In the opening of “Sandman,” the fifth story in Kim Fu’s Lesser Known Monsters of the 21st Century, Kelly, a chronic insomniac, receives a visit from the title character. He appears at her bedside in the dead of night to dump copious amounts of sand into her mouth. Kelly lies still as a deluge of dust swells through her insides, weighing her down until she drifts into a deathlike slumber. It’s an absolute miracle. For Kelly, “unbroken stretches of consciousness” have dulled the natural highs and lows of life, leaving space for only the most middling experiences: calibrated office chatter, a “vague, lackadaisical” romance. The Sandman eviscerates her daily torpor and offers her restorative rest, a nourishing oblivion — and, to dig a little deeper, the exquisite sense of being chosen.
This story — one of the strongest in the collection — enacts Fu’s twin preoccupations with magic and the featureless landscape of bourgeois life. The book gathers narratives that introduce bizarre elements into familiar settings and warp a litany of habits. And the Sandman’s visit is not its strangest occurrence. Kelly’s tale sits alongside that of the woman who uses a heightened virtual reality machine to ride a unicorn; the kids who discover a haunted doll; the telemarketer who lives a Kafkaesque nightmare in an apartment teeming with insects; and the bride who encounters a sea monster.
In many ways, these stories mark a departure for Fu. Her previous novels, For Today I Am a Boy and The Lost Girls of Camp Forevermore, are about childhood and becoming, about finding one’s place in the world and living out scars of the past. Although it shares with The Lost Girls of Camp Forevermore the belief that a moment can be piercing and transformative, and that a single experience can break apart the logic upon which a life is built, this latest work is decidedly more immediate and imaginative in its focus.
But Lesser Known Monsters of the 21st Century is no typical fantasy. For the most part, spectres of the absurd appear in private — alone, in the dark, or else among friends or between spouses — where they are presented as secrets, figments of inner worlds, rather than supernatural events. Like Emma Bovary and Don Quixote, Fu’s characters belong to the literature of daydreams. The Sandman, the doll, the insects, and the sea creature are simply outgrowths of reality, manifestations of tangible needs and desires. In their own screwball way, the stories embark on an ambitious study of human deficiency, which takes aim at our unmet requirements and the myriad ways we deny and reshape our existences as a result.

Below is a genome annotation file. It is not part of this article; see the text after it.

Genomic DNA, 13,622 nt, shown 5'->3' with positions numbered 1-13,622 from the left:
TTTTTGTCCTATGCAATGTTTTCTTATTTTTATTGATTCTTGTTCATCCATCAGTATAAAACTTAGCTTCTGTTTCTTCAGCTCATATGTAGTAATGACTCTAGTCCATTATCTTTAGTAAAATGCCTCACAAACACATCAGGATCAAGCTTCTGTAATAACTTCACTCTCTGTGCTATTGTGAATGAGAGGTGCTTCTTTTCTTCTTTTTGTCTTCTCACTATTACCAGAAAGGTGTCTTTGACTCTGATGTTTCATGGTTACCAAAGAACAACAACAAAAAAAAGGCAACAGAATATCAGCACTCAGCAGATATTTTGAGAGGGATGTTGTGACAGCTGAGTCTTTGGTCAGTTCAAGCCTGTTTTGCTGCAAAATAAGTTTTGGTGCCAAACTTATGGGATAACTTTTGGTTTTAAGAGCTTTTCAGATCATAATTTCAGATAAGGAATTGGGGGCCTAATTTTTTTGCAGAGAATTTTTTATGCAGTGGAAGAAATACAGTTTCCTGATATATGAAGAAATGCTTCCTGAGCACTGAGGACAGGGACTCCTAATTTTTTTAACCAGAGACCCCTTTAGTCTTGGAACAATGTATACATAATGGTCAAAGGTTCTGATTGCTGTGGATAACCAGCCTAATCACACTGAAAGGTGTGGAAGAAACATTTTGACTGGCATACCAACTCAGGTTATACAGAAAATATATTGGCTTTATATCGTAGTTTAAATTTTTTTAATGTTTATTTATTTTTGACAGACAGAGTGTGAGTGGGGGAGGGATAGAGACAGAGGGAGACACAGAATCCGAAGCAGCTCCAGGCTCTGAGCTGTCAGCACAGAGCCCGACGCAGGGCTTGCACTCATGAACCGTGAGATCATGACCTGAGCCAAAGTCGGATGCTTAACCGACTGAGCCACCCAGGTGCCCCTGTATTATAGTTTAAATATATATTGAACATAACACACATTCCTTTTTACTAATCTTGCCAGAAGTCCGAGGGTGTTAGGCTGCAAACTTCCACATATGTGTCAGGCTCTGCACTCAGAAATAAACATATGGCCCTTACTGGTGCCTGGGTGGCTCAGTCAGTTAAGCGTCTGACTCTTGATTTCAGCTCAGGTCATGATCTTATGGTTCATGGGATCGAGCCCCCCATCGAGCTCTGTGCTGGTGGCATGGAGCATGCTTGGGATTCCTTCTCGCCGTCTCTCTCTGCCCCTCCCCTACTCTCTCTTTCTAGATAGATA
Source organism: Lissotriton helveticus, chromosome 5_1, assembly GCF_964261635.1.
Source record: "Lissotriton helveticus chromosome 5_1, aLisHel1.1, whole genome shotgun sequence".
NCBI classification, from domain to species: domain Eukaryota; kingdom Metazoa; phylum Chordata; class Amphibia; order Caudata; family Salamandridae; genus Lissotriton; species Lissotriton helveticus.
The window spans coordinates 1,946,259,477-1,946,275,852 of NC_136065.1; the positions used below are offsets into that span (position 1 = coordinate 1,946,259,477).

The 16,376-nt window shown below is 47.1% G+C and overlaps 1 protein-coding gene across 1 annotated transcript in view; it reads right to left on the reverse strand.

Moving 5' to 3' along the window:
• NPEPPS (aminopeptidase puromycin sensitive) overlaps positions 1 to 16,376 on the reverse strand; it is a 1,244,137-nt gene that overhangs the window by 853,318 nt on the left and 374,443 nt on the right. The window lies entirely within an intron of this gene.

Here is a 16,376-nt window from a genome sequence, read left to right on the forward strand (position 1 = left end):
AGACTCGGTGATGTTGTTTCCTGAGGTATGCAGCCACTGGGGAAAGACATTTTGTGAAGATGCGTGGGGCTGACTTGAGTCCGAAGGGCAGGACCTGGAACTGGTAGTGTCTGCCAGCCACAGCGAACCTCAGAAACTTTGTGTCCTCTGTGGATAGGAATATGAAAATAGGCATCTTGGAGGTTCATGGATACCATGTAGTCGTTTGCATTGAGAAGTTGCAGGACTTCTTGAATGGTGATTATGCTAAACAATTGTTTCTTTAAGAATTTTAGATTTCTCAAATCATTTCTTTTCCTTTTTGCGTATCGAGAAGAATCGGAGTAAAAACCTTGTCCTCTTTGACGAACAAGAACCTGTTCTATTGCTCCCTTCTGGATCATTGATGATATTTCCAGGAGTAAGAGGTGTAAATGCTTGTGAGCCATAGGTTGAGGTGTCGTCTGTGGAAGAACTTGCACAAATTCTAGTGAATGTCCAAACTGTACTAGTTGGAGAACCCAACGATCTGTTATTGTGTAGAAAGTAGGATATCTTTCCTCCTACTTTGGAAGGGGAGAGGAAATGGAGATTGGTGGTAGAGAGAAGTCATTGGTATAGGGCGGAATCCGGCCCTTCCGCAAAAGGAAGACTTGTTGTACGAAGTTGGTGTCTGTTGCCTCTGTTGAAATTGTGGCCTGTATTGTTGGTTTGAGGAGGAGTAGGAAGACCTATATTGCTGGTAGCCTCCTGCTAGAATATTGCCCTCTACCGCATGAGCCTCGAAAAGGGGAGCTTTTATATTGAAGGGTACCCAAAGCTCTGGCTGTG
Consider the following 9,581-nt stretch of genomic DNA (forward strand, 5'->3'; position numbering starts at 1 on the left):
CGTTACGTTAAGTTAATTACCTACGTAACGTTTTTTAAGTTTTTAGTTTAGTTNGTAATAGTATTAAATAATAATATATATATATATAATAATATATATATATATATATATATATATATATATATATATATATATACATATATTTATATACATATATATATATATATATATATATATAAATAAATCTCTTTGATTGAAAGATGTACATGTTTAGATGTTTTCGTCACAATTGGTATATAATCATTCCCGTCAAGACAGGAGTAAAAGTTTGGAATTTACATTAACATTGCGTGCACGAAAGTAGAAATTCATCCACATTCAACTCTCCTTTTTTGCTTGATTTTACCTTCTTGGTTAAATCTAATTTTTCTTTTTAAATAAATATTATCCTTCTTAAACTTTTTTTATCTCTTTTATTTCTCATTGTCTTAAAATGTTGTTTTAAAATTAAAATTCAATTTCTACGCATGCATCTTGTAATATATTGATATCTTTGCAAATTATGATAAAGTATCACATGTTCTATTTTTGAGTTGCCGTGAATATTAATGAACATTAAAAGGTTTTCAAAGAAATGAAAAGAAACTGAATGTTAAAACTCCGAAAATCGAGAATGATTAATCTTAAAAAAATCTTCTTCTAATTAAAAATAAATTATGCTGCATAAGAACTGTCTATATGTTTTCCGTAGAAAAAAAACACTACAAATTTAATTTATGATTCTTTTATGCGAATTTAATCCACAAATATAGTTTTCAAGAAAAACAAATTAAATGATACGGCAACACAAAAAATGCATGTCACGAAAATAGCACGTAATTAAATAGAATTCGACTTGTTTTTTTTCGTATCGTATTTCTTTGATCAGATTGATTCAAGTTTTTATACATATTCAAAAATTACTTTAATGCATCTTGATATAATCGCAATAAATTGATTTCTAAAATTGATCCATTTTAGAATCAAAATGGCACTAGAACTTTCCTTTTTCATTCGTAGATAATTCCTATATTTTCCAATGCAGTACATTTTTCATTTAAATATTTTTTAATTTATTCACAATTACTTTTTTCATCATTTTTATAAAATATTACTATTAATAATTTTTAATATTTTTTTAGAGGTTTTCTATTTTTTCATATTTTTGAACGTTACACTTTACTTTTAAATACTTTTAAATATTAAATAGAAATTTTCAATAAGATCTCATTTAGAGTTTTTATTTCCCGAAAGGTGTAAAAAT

One way Fu wrings out such scarcities is by setting up her characters with new and provocative technologies. Take “Twenty Hours,” in which a married couple — middle-aged, childless, suburban, frugal — splurge on a machine that can reprint the body and transfer one’s consciousness. The device is yet another bulwark against disaster in the twenty-first-century cult of individualism, where “once-reasonable anxieties” about finances and wellness grow “distorted, outsized, habitual,” to the point where the husband admits, “There will never be enough money to make us feel safe.” For a time, the machine sits untouched, a last defence — until it becomes the centre of an irresistible game of murder and revival, where husband and wife take turns killing each other for the luxury of having their partner “not exist for a while.” The real emergency, it turns out, is not the dread of sudden death but the “boredom and disdain” of the marriage. The fantasy, of course, is the union’s abolition.